Jukki Hanada and his co-writers Masahiro Yokotani and Toshizo Nemoto also manage to up the stakes convincingly without leaving out a lot of excess information. They also take advantage of the multiple routes offered in the original visual novel to make viewers guess how the story would unfold. While it becomes quite clear that the “main” route got chosen, it seems like elements of all of the other routes were incorporated as well, with only a few mild plot holes and loose ends remaining. If only this success hadn’t meant that the first 11 episodes of this series would feel so slow.
The music, by Yuuki Hayashi and Asami Tachibana, also kicks things up a notch. The grandiose main theme of the series pops in more and more, and as things become more complicated and intense, the music changes appropriately and consequently begins standing out a little more. It is difficult, if not impossible, to tell what pieces each composer did due to how seamlessly they worked together on this score. In general, the producers use their pieces appropriately but it will be difficult to recall most of them after viewing the anime. The exception for this is the preview theme, which is a beautiful, optimistic number that perfectly embodies the themes of this series. It is also smartly used as in-series BGM in the final episode in a heartwarming fashion.
The opening and ending change with the first episode on this disc. “Houkyou no Messiah” by HARUKI fails to be anything more than a generic, rock-influenced J-pop number. The ending, “Topology” by Kanako Itou, makes a deeper impression with Ms. Itou’s strong voice propelling a well-arranged ballad. Neither the opening or ending animation impress either.
The English dub, led by director Joel McDonald, continues to be excellent. There are many highlights throughout this volume, and it’s hard to pick out standouts. Clifford Chapin brings more life to Kaito than Japanese counterpart Ryohei Kimura, which makes Kaito’s more energetic and passionate moments feel less out of nowhere. Brina Palencia’s Nae is warm and immensely likable, so much so that I wanted Nae to get even more screentime than she did. Perhaps the most impressive performance continues to be Leah Clark in the role of Frau, as Clark perfectly embodies the persona of a haunted, strange shut-in, right down to an awkward stammer, random fangirl squees, and surprising vulnerability in key moments.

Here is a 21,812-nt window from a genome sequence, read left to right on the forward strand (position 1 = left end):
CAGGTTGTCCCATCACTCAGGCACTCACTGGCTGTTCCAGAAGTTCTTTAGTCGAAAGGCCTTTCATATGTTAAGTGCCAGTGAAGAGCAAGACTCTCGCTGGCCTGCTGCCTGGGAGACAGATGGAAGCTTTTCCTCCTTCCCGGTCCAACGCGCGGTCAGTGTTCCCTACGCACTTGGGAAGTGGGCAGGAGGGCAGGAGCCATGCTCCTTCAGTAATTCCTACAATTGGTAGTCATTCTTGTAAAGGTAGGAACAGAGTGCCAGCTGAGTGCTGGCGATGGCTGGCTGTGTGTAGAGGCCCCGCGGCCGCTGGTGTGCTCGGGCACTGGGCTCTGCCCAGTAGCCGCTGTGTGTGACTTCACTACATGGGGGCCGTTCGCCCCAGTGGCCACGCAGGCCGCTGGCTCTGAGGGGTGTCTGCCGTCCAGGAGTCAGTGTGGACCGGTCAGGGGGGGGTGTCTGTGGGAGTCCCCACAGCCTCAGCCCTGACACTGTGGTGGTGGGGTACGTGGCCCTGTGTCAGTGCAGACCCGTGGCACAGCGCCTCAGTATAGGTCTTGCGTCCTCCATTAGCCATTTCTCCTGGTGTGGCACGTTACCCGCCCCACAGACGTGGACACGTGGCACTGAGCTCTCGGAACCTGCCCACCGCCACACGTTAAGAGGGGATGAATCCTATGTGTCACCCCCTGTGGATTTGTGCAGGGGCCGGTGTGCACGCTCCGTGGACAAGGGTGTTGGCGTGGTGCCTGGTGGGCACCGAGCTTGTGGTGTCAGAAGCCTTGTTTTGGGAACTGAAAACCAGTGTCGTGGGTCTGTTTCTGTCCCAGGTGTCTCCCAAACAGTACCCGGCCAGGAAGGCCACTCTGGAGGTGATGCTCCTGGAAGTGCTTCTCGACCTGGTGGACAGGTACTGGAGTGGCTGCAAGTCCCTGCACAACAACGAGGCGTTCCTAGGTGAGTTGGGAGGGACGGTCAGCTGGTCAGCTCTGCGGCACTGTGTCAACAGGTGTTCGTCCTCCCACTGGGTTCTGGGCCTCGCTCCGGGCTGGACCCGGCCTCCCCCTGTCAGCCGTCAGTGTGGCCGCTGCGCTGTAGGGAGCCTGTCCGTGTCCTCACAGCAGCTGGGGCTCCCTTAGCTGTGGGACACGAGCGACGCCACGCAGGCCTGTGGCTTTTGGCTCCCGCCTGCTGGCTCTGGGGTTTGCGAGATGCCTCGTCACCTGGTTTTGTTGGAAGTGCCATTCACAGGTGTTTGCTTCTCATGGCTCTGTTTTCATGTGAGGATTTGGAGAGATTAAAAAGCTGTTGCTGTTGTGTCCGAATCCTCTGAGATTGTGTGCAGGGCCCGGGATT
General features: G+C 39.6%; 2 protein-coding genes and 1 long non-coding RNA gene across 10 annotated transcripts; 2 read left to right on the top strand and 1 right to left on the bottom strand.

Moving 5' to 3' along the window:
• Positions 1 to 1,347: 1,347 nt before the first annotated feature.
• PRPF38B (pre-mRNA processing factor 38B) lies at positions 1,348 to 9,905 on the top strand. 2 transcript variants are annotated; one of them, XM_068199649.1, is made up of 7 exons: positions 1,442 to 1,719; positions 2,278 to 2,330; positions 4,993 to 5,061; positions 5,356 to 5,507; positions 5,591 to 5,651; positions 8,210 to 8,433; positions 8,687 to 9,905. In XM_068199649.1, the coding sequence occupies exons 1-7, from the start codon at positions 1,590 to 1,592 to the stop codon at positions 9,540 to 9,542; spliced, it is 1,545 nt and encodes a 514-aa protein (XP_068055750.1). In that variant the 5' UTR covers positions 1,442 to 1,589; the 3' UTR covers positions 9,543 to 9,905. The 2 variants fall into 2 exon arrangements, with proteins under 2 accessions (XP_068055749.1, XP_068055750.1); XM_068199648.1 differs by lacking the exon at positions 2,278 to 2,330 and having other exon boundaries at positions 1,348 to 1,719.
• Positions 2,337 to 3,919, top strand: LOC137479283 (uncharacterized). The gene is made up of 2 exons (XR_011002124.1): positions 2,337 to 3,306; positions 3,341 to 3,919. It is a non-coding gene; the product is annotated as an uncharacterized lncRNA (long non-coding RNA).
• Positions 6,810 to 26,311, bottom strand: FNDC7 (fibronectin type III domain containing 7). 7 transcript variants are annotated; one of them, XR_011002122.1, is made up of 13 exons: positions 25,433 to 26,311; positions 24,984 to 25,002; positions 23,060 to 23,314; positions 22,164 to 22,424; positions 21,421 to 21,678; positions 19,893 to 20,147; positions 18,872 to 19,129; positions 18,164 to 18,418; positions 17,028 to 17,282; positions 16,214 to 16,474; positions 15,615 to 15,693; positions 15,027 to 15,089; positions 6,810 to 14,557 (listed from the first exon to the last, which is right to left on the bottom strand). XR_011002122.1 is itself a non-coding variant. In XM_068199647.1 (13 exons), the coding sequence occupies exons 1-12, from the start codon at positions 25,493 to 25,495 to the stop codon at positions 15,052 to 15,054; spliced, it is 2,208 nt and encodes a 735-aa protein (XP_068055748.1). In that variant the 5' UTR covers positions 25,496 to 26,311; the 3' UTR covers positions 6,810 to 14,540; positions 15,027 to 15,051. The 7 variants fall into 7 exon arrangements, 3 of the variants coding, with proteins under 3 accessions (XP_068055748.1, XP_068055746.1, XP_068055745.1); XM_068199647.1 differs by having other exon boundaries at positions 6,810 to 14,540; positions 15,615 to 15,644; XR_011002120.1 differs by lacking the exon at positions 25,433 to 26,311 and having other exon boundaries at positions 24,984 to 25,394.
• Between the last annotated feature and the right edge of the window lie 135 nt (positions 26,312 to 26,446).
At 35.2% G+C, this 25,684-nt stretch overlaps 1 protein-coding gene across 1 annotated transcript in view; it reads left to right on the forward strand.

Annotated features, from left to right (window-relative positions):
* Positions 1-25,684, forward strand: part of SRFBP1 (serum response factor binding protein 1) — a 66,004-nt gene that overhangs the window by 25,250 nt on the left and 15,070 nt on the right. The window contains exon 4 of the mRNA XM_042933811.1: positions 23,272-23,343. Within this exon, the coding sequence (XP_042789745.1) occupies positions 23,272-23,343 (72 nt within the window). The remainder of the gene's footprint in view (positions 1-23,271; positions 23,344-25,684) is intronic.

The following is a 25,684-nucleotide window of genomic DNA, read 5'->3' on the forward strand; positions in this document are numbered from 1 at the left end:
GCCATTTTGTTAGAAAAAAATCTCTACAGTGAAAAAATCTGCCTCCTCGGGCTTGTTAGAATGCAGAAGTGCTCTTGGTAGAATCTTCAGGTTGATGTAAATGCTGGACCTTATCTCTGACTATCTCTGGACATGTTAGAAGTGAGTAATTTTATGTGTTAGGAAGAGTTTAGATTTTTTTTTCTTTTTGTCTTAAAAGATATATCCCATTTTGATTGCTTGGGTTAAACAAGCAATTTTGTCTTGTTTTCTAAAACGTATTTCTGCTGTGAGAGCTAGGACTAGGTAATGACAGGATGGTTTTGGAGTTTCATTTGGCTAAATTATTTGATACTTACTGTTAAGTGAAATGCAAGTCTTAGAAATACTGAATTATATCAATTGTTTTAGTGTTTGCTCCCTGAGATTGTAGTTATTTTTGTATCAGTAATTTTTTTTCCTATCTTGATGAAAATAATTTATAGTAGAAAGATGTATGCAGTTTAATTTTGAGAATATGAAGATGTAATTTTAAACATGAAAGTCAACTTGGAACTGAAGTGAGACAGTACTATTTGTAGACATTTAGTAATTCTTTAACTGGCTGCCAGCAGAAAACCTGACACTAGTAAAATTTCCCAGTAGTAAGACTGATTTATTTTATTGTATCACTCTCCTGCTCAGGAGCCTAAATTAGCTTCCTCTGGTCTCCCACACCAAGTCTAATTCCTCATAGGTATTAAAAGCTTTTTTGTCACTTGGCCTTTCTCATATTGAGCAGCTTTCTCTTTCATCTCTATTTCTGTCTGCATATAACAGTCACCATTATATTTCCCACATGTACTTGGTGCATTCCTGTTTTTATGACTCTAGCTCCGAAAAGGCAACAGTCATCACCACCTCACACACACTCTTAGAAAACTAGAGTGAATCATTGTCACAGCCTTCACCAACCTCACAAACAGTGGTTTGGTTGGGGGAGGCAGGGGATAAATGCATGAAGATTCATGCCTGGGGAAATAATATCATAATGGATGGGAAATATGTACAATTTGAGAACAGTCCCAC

The dub scripts by Bonny Clinkenbeard and Beth Featherstone also continue the faithful yet natural scripting from the first volume. Those who wish to write dub scripts should view Robotics;Notes before embarking on such a task. In general, Robotics;Notes remains a stronger watch in English than in the original Japanese, and perhaps no moment makes that clearer than the final minutes of episode 16.
Part Two does not come with as many extras as Part One did. What remains, however, is the high quality Blu-Ray visuals and impressive dub audio quality. My words about these elements at the end of Part One continue to hold true here as well.
In the end, Robotics;Notes’ second half does successfully elevate the series as a whole, enough for me to recommend watching the whole series in retrospect. However, the fact that Robotics;Notes took so long to finally get going can’t be discounted, and even at its best, a viewer of Steins;Gate will likely remain disappointed with Robotics;Notes as the series never manages to have the same effortless impact achieved by Steins;Gate. It’s quite telling that FUNimation’s retrospective on the entire “Science Adventure” saga (Chaos;Head, Steins;Gate, and Robotics;Notes) spends most of the airtime discussing Steins;Gate, with only a few moments dedicated to Robotics;Notes itself (and barely a namedrop for Chaos;Head). Robotics;Notes simply has a tough act to follow, and it doesn’t measure up to its predecessor. However, that does not stop Robotics;Notes from being a worthy watch. It manages to become an entertaining, meaningful show, and as long as you come in not expecting Steins;Gate Part Two you will be sufficiently entertained.
However, I can’t blame anyone for wanting more. Steins;Gate offered a uniquely satisfying experience, something fully, lovingly constructed. Much like the in-series reproduction of Gunvarrel even at its peak, Robotics;Notes has the “lovingly” part down, but the parts just don’t come together as well. It does, however, get the job done, and I enjoyed watching it to its conclusion.
But I still wanted more.